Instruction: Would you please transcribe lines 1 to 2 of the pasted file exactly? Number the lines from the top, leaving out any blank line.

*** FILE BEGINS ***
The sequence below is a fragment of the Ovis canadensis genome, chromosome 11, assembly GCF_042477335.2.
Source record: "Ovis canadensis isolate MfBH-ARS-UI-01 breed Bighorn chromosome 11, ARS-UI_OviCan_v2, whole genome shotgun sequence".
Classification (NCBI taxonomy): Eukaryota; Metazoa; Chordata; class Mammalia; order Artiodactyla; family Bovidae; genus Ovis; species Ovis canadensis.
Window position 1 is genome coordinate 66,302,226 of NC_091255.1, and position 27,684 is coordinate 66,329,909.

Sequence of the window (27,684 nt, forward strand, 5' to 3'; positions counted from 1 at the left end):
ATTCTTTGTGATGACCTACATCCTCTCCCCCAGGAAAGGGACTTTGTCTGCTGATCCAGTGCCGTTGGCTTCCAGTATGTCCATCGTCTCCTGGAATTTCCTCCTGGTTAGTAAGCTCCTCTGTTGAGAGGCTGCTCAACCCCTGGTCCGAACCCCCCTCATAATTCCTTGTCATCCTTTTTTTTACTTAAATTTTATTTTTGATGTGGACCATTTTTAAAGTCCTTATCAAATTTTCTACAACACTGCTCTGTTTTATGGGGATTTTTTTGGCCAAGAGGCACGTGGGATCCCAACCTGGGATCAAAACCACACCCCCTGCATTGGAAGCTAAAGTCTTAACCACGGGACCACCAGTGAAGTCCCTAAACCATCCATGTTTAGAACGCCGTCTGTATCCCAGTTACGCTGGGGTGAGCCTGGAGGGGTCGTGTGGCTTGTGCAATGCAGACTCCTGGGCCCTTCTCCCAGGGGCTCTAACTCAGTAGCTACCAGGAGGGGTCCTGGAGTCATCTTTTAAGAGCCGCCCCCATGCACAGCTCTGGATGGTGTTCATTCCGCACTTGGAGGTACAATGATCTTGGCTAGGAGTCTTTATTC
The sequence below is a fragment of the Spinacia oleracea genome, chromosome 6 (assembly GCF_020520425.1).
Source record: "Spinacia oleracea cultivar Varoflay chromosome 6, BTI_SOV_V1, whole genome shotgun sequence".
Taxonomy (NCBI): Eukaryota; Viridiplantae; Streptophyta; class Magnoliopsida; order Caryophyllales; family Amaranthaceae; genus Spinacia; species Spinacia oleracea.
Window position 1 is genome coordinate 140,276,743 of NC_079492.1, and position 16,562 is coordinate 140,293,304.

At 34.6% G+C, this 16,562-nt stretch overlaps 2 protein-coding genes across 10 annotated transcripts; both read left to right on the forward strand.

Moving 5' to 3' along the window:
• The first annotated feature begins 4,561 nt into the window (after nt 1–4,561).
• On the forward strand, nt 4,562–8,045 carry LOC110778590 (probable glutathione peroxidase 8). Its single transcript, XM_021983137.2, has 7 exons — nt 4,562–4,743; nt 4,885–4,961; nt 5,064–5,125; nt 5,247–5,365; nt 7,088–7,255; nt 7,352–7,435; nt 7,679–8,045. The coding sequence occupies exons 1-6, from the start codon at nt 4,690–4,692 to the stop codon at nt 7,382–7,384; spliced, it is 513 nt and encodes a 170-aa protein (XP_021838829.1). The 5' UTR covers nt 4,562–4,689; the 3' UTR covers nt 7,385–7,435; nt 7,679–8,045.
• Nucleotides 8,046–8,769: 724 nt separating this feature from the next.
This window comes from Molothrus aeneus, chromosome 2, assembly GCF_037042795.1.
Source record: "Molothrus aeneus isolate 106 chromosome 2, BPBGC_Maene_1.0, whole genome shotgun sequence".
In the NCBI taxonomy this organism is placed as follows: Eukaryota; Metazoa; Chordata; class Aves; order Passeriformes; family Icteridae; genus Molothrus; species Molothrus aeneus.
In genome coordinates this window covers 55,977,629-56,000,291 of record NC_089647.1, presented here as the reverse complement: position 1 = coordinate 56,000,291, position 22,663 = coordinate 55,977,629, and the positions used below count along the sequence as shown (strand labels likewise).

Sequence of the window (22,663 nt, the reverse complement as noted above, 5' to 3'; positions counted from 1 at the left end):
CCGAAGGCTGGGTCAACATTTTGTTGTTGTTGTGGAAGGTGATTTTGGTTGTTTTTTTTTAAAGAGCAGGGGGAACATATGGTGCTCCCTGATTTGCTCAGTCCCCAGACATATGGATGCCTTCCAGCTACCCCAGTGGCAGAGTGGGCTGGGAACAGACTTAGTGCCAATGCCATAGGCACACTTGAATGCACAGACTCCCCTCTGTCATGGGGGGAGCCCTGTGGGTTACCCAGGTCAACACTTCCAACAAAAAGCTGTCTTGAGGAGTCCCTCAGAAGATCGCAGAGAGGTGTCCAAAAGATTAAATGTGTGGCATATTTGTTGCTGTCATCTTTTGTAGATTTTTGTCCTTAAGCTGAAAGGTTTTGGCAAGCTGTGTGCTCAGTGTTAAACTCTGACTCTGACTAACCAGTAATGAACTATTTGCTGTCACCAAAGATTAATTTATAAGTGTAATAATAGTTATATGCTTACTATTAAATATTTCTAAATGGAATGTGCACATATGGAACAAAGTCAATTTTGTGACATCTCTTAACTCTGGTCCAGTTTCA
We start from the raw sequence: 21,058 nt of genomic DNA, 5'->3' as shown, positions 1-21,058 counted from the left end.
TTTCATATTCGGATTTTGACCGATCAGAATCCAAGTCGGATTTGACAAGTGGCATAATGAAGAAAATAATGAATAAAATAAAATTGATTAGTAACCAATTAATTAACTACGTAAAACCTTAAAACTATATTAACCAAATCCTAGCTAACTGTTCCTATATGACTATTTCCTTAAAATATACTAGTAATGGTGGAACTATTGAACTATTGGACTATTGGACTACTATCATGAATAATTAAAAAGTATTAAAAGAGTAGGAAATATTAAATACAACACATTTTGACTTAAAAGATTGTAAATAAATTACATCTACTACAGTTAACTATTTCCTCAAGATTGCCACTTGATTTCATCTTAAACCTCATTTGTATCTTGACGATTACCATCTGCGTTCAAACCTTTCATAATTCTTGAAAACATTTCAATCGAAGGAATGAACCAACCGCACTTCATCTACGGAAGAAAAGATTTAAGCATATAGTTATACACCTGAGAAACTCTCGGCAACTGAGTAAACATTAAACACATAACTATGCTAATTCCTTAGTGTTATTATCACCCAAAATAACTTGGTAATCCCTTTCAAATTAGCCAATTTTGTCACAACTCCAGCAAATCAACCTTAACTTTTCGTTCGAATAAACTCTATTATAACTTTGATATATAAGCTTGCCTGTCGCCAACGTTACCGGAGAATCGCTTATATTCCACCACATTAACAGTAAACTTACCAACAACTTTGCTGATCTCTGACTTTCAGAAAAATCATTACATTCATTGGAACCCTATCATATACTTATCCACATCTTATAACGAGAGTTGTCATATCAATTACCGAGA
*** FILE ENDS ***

The sequence below is a fragment of the Ovis canadensis genome, chromosome 11, assembly GCF_042477335.2.
Source record: "Ovis canadensis isolate MfBH-ARS-UI-01 breed Bighorn chromosome 11, ARS-UI_OviCan_v2, whole genome shotgun sequence".